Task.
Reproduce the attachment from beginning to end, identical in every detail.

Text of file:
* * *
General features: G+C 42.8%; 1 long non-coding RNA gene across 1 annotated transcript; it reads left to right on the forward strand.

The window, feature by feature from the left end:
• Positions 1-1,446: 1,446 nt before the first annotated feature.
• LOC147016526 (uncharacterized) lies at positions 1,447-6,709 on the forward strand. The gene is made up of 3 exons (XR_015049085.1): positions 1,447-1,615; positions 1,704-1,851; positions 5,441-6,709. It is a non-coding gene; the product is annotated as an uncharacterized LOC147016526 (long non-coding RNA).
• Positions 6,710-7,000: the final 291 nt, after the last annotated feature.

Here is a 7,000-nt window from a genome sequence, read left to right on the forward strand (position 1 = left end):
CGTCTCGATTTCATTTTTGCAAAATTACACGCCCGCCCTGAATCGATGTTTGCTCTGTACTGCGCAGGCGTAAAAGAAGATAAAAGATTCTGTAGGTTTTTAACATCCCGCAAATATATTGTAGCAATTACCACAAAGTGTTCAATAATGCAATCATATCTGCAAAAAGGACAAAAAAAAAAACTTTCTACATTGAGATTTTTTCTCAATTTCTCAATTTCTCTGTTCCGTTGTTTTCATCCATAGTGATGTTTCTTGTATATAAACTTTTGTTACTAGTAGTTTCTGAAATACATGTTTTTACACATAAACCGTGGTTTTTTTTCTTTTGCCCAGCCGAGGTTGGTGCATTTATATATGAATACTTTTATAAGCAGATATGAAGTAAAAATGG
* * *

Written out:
General features: G+C 42.8%; 1 long non-coding RNA gene across 1 annotated transcript; it reads left to right on the forward strand.

The window, feature by feature from the left end:
• Positions 1-1,446: 1,446 nt before the first annotated feature.
• LOC147016526 (uncharacterized) lies at positions 1,447-6,709 on the forward strand. The gene is made up of 3 exons (XR_015049085.1): positions 1,447-1,615; positions 1,704-1,851; positions 5,441-6,709. It is a non-coding gene; the product is annotated as an uncharacterized LOC147016526 (long non-coding RNA).
• Positions 6,710-7,000: the final 291 nt, after the last annotated feature.

Here is a 7,000-nt window from a genome sequence, read left to right on the forward strand (position 1 = left end):
CGTCTCGATTTCATTTTTGCAAAATTACACGCCCGCCCTGAATCGATGTTTGCTCTGTACTGCGCAGGCGTAAAAGAAGATAAAAGATTCTGTAGGTTTTTAACATCCCGCAAATATATTGTAGCAATTACCACAAAGTGTTCAATAATGCAATCATATCTGCAAAAAGGACAAAAAAAAAAACTTTCTACATTGAGATTTTTTCTCAATTTCTCAATTTCTCTGTTCCGTTGTTTTCATCCATAGTGATGTTTCTTGTATATAAACTTTTGTTACTAGTAGTTTCTGAAATACATGTTTTTACACATAAACCGTGGTTTTTTTTCTTTTGCCCAGCCGAGGTTGGTGCATTTATATATGAATACTTTTATAAGCAGATATGAAGTAAAAATGG